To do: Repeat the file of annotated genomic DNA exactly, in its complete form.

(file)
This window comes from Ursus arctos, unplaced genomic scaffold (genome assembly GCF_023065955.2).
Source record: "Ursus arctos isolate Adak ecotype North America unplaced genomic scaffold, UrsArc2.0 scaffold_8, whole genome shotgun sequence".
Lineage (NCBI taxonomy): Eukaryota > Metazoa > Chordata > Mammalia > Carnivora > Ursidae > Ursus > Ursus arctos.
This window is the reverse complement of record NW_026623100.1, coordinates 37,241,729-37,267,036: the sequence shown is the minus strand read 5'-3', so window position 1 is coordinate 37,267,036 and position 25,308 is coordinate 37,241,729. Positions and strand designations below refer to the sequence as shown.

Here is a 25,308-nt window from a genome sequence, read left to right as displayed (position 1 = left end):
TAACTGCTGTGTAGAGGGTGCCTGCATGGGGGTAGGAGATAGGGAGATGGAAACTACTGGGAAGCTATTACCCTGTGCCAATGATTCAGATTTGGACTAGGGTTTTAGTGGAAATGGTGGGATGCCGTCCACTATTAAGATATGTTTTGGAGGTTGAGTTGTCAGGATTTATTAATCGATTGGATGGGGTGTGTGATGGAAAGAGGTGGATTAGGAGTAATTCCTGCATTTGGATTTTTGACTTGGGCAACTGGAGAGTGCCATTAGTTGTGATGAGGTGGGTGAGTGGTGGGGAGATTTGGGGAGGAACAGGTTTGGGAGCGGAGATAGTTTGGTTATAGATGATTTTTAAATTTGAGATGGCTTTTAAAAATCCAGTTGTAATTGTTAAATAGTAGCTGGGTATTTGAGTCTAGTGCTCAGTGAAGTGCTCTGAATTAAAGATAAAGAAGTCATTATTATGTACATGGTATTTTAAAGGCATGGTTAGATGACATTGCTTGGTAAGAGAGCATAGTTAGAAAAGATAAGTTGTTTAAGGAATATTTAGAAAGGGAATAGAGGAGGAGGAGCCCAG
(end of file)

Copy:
This window comes from Ursus arctos, unplaced genomic scaffold (genome assembly GCF_023065955.2).
Source record: "Ursus arctos isolate Adak ecotype North America unplaced genomic scaffold, UrsArc2.0 scaffold_8, whole genome shotgun sequence".
Lineage (NCBI taxonomy): Eukaryota > Metazoa > Chordata > Mammalia > Carnivora > Ursidae > Ursus > Ursus arctos.
This window is the reverse complement of record NW_026623100.1, coordinates 37,241,729-37,267,036: the sequence shown is the minus strand read 5'-3', so window position 1 is coordinate 37,267,036 and position 25,308 is coordinate 37,241,729. Positions and strand designations below refer to the sequence as shown.

Here is a 25,308-nt window from a genome sequence, read left to right as displayed (position 1 = left end):
TAACTGCTGTGTAGAGGGTGCCTGCATGGGGGTAGGAGATAGGGAGATGGAAACTACTGGGAAGCTATTACCCTGTGCCAATGATTCAGATTTGGACTAGGGTTTTAGTGGAAATGGTGGGATGCCGTCCACTATTAAGATATGTTTTGGAGGTTGAGTTGTCAGGATTTATTAATCGATTGGATGGGGTGTGTGATGGAAAGAGGTGGATTAGGAGTAATTCCTGCATTTGGATTTTTGACTTGGGCAACTGGAGAGTGCCATTAGTTGTGATGAGGTGGGTGAGTGGTGGGGAGATTTGGGGAGGAACAGGTTTGGGAGCGGAGATAGTTTGGTTATAGATGATTTTTAAATTTGAGATGGCTTTTAAAAATCCAGTTGTAATTGTTAAATAGTAGCTGGGTATTTGAGTCTAGTGCTCAGTGAAGTGCTCTGAATTAAAGATAAAGAAGTCATTATTATGTACATGGTATTTTAAAGGCATGGTTAGATGACATTGCTTGGTAAGAGAGCATAGTTAGAAAAGATAAGTTGTTTAAGGAATATTTAGAAAGGGAATAGAGGAGGAGGAGCCCAG